The new tax law, Tax Cuts and Jobs Act of 2017 (“TCJA,”) impacts many of the most commonly negotiated terms in divorce. I’ll briefly cover just a few here. Please be sure to review your tax status with your tax planner or attorney before next year. Alimony: For divorce decrees after December 31, 2018, alimony … Continue reading Divorce and the New Tax Law
An attorney called me concerned that her client, Jill*, would not be able to afford to keep the family home after divorce. Jill wanted to keep that home but the attorney believed her budget couldn’t tolerate the payment. Jill insisted that she could figure out a way to make it work on her salary as … Continue reading In Divorce, Nearly Missed Opportunity – The Mortgage Payment
A post divorce prospective client, Linda*, called me last week. She signed her divorce decree over a year earlier and is now trying to divide property and accounts. Linda was awarded the home and previously unidentified expenses have come up. She may have to sell the home as is, at a reduced value. Likely proceeds … Continue reading Deferred Maintenance on the Primary Home or other Real Estate in Divorce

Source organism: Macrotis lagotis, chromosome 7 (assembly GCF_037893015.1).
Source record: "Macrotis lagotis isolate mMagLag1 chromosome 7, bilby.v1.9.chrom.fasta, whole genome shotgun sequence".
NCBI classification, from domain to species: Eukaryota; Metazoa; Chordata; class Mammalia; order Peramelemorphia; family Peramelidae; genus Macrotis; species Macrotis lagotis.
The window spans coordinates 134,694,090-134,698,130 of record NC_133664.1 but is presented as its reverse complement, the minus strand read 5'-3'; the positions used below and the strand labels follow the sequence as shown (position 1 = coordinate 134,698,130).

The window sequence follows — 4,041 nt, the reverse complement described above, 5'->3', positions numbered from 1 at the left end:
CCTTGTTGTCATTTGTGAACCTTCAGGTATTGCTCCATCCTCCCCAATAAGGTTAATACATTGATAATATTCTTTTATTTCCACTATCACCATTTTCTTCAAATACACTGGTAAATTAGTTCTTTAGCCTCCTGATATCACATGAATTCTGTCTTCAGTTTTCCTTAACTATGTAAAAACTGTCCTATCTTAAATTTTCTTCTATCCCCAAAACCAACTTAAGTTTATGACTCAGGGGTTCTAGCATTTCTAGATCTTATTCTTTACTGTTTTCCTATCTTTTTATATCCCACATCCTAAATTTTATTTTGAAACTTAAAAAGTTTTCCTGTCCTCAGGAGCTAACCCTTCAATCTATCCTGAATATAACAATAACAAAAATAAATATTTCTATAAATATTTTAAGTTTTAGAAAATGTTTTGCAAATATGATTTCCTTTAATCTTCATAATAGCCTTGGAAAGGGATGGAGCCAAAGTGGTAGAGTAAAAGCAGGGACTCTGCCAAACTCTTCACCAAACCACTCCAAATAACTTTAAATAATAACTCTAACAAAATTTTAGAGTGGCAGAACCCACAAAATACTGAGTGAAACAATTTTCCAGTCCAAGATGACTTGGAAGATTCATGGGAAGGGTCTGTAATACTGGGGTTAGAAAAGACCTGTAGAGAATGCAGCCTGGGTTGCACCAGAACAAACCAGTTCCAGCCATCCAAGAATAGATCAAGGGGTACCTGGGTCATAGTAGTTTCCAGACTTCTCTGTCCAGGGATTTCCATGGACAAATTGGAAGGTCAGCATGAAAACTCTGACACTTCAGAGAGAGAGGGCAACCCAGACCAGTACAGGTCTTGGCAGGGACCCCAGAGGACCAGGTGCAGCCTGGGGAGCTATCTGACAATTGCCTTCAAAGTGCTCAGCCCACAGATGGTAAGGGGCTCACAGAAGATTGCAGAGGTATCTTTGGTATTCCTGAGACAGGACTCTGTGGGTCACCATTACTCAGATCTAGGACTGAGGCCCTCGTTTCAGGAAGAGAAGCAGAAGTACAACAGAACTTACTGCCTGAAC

Many a highly trained family law attorney will “tax affect” retirement accounts by using the after tax value of a retirement account on a couple’s inventory of assets. As a divorcing man or woman you need to know that this method of valuation is more of a negotiation tactic then economics. Left unchecked, the spouse receiving more of the … Continue reading How Should Retirement Assets be Valued in Divorce?
Divorcing couples often use their credit cards to pay attorneys and other professionals so these expenses can be tracked and divided at settlement. During divorce, credit cards can get “maxed out” to their limit. Divorcing couples are often concerned about the cost and the impact to their credit scores. They are also concerned about the … Continue reading Credit Cards in Divorce